I can't offer too much advise except to say,... a few of the projects I have been involved in have used it. I have never had to set it up or admin it or anything. I have heard that setup can be a pain in the butt, but once it is going things tend to run okie.
As a developer I have never had any problems with what others have set up in the way of clusters.
Notes from the Field
I sent out an email to a few people that I know run a cluster in production and have done so for a while. Here's the information I got back from JohnDeere:
I have found the biggest shortfall to be the lack of monitoring tools for Microsoft Cluster Services. There is no built in notification if a node fails, but at least on Win2K you can install the cluster admin tool on your local workstation so you don't have to go to the server room. Terminal services does not work in the cluster.
Be sure your backup strategy will work in a cluster and be sure it will work for Sql server. Our original strategy was Compaq's virtual replicator. It does not work in a cluster and I was never sure how these snapshots would work for SQL server. We switched to a Spectra 10000 4 drive AIT backup unit.
If your cluster is not fully redundant make sure you have the spare parts in stock or on a quick delivery time frame. Our cluster is not redundant but Compaq has all the parts on a 4 hour delivery time. (SAN controllers, SAN Switch, fiber cable, disk drives We have one hot spare but none on the shelf) The basic idea is to survive a CPU fault but if any of the shared disk pieces fail and you have no redundancy the whole cluster is down. (Management really does not like this)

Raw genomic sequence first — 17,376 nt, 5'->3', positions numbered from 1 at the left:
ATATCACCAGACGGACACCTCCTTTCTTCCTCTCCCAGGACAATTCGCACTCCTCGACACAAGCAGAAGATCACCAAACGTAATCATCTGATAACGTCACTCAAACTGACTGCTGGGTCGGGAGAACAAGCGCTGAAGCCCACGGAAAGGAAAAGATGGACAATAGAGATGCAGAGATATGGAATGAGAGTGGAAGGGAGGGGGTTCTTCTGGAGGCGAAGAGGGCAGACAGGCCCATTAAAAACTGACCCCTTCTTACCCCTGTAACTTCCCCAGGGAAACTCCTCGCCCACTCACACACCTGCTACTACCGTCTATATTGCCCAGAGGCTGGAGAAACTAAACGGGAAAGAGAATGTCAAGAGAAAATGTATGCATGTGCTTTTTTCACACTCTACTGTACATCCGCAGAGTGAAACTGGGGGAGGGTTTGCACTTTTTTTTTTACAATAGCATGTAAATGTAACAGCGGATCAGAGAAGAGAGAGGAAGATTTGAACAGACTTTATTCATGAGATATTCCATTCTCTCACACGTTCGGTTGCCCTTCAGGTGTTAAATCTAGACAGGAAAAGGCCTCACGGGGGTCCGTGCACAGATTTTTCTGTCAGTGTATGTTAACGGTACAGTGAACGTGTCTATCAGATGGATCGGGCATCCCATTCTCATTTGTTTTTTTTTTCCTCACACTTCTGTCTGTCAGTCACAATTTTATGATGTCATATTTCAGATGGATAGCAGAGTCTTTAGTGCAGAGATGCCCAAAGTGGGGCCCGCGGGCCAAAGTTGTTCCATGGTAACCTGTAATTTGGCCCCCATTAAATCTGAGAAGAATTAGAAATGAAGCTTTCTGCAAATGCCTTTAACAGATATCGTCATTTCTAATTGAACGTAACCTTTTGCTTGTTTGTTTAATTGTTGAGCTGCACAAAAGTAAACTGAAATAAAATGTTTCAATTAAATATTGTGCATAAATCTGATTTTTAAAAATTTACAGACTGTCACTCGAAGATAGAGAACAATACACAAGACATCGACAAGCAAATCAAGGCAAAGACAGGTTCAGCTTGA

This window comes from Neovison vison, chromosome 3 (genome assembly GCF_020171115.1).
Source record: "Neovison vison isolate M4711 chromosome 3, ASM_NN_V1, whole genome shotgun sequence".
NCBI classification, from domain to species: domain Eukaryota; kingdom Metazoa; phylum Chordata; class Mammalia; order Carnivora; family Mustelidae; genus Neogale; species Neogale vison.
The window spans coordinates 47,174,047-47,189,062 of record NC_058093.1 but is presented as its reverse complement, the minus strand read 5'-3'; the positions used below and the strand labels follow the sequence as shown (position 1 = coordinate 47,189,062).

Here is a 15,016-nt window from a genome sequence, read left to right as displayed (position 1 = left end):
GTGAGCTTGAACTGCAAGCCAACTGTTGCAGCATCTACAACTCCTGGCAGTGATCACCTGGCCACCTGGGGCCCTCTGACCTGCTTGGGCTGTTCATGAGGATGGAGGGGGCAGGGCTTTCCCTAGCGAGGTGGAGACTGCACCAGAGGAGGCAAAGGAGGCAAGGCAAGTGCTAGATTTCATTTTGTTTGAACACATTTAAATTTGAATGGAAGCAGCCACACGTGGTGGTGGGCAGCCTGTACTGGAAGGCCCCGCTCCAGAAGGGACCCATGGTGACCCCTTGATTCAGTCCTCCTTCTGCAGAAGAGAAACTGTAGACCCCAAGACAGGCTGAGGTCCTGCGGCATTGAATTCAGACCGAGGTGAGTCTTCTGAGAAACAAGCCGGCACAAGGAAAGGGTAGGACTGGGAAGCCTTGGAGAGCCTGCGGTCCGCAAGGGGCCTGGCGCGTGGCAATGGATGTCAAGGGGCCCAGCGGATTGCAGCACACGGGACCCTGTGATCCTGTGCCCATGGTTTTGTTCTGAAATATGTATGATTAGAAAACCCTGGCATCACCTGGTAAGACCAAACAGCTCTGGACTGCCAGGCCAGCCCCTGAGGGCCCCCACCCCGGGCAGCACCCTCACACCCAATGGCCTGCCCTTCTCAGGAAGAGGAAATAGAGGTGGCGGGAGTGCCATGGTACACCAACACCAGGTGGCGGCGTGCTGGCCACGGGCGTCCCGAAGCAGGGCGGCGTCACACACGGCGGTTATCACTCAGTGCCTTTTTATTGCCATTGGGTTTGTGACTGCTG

Be sure to mention only start and stop services from the cluster administrator. Never start or stop SQL or its related services from enterprise manager, Sql service control or the services applet from control panel. The only way I have been able to recover from this is a reboot of both nodes on the cluster.
One of the biggest issues on our cluster is disk contention. You have 2 servers fighting for time on a single physical disk cabinet. In my cluster if I start 2 backups at the same time. The time to backup doubles or If we start a major import operation on node1 the performance of node2 suffers. (graz: I'm lucky. We have two physical disk cabinets.)
I would also mention hardware sizing (# of CPU's & RAM). Make sure one of your servers has enough horsepower to run both instances of SQL Server in the event of a fail over. In the 7 world this is a little different but in 2000 you are running 2 separate instances of mssql.exe and its associated programs.
If you cluster 2000 you must name the instances and change the port from 1433 on one of the instances. If you don't have MDAC 2.6 then you must alias the non-1433 server via client network utility
The company that I'm working for has the SQL cluster servers with active to active. Like rokslide said, the setup is very tough, especially for active to active. We had Microsoft consultants to set up and cost much time and money. After it is up, that is really good.